Yet, she did have control over her response. “Here I am.”

I like to imagine this wasn’t an immediate response. She seems more relatable to me if I envision a period of serious turmoil, confusion, disappointment and fear. Maybe she grieved for the story she thought would be hers. Yet her response remains remarkable. She chooses to embrace the life that was given to her. She said yes to a role she was not anticipating or feeling ready for. She fell in love with her new path. She wanted the life that she got. Instead of clinging, she opened her palms to what was indeed out of her control.

This Advent, can we walk lightly enough to notice the angels among us? Can we admit that we are not in total control of our lives? Can we open our hands, our lives, and our hearts to unknown paths? Can we be brave enough to walk down the unexpected path? Can we, too, say, “Yes?”

A young pregnant girl in a backwater town encountered God in the unknown. Maybe we can join her in saying, “Amen. Come Lord Jesus.”

Gospel Reflection for December 20, 2015, 4th Sunday of Advent

15 Dec
Photo via Flickr user Lawrence OP

Photo via Flickr user Lawrence OP

Sunday Readings: Micah 5.1-4; Hebrews 10.5-10; Luke 1.39-45

“Elizabeth was filled with the Holy Spirit and cried out in a loud voice, ‘Blessed are you among women and blessed is the child of your womb.'”

(Luke 1.41-42)

The encounter between Mary and her kinswoman Elizabeth is spiritually electric. Each woman has responded to God alone. As they meet, the Spirit arcs between them like sparks. At Mary’s greeting, Elizabeth’s baby leaps in her womb. Her words express ecstatic awe at the holy happening within their wombs. The new life that is good news for the world does not come from within the existing temple structure but in the wombs of two believing women. In Elizabeth’s time, new life is stirring among unlikely people — Gentiles, people who are poor, women, tax collectors. Perhaps now like then, people at the margins experience enough discomfort with things as they are to open their hearts to impossible, transcendent hopes.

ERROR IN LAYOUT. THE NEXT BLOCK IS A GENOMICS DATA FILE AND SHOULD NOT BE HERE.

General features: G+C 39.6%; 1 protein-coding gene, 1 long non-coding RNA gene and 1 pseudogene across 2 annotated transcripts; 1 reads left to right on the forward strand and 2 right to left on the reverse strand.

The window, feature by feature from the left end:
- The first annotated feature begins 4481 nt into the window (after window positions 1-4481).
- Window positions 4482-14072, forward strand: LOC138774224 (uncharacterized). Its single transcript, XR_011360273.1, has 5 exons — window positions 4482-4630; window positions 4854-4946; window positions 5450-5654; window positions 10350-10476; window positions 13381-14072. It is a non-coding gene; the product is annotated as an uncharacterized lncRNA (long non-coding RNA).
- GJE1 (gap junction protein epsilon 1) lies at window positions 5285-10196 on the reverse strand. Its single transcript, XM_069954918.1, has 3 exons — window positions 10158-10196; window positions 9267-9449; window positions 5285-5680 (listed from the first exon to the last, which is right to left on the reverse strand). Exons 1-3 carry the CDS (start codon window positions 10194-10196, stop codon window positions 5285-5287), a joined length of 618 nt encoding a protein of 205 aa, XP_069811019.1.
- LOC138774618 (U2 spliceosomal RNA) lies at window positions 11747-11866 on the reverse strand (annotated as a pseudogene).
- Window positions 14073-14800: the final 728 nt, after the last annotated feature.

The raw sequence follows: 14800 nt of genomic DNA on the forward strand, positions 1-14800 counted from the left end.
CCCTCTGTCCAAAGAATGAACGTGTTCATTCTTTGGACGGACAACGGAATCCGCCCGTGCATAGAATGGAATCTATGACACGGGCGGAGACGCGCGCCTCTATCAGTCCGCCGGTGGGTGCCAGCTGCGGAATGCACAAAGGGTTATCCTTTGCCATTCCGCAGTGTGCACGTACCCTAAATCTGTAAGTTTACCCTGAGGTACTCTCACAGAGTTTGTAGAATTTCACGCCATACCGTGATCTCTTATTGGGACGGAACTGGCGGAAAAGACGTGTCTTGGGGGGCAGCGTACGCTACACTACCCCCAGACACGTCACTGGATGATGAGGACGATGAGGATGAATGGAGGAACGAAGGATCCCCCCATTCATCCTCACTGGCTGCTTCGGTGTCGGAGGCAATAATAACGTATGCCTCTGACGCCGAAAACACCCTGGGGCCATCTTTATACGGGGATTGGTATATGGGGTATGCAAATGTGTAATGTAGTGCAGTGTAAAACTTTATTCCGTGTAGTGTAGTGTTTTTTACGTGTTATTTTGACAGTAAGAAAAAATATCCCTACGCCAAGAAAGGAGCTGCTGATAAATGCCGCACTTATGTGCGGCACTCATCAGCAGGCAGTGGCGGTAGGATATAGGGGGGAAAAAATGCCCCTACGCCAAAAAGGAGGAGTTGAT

What do you see coming to birth in younger women? What do you see coming to birth in older women? In yourself?

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Gospel Reflection for December 25, 2014, Christmas/Holy Family

23 Dec

Christmas-Tree

Christmas Readings: Isaiah 9.1-6; Titus 2.11-14; Luke 2.1-20

“The angel said, ‘You have nothing to fear.  I bring you good news, a great joy to be shared by the whole people.  For this day in David’s city a savior has been born to you, who is Christ the Lord.  Let this be a sign to you; you will find an infant wrapped in swaddling clothes and lying in a manger.’”  

Luke 2.10-12

Many people today may identify with how unusual Jesus’ family is. His mother is not married when he is conceived. His mother’s husband is not Jesus’ real dad. His mother is still a virgin, probably still a teenager. Mary and Joseph face all the challenges any child presents new parents, but Luke’s story also tells us their baby is extraordinary–the savior, the messiah, God’s Son.

These titles make claims about who Jesus is that eventually get him arrested and condemned to death. Angels announce Jesus’ identity to shepherds and give them and us a sign. The sign is the baby lying in a manger, a feed trough. Jesus’ first crib hints he will give his life to nourish ours. A manger is a place of low status, a place among animals and shepherds who live at the margins of society. The child is good news for the poor, joy to all of us, and safe with temporarily homeless parents making do.

Where might Jesus be born today to express God’s willingness to identify with all of us, especially the lowly and left out?

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Gospel Reflection for December 21, 2014, 4th Sunday of Advent

16 Dec

Sunday Readings: 2 Samuel 7.1-5, 8-12, 14-16; Romans 16.25-27; Luke 1.26-38

“The angel Gabriel was sent by God to a city in Galilee named Nazareth, to a virgin engaged to a man named Joseph of the house of David. The girl’s name was Mary.”

Luke 1.26-27

In Mary, the Most High will overshadow and dwell in a human person, intensifying God’s presence among us. No longer will God only tent among Israel’s tents and dwell in a house among Israel’s homes, but God will become human incarnate, one of us and one with us. How can this be? This same God who created all that is will make the impossible come to be in Mary.

The becoming human will happen in Mary’s womb. She will feel the first stirrings of salvation within her own body. God’s Son will look like her. She will nurse and rock him after he is born.

How is Mary’s call like the call of every Christian?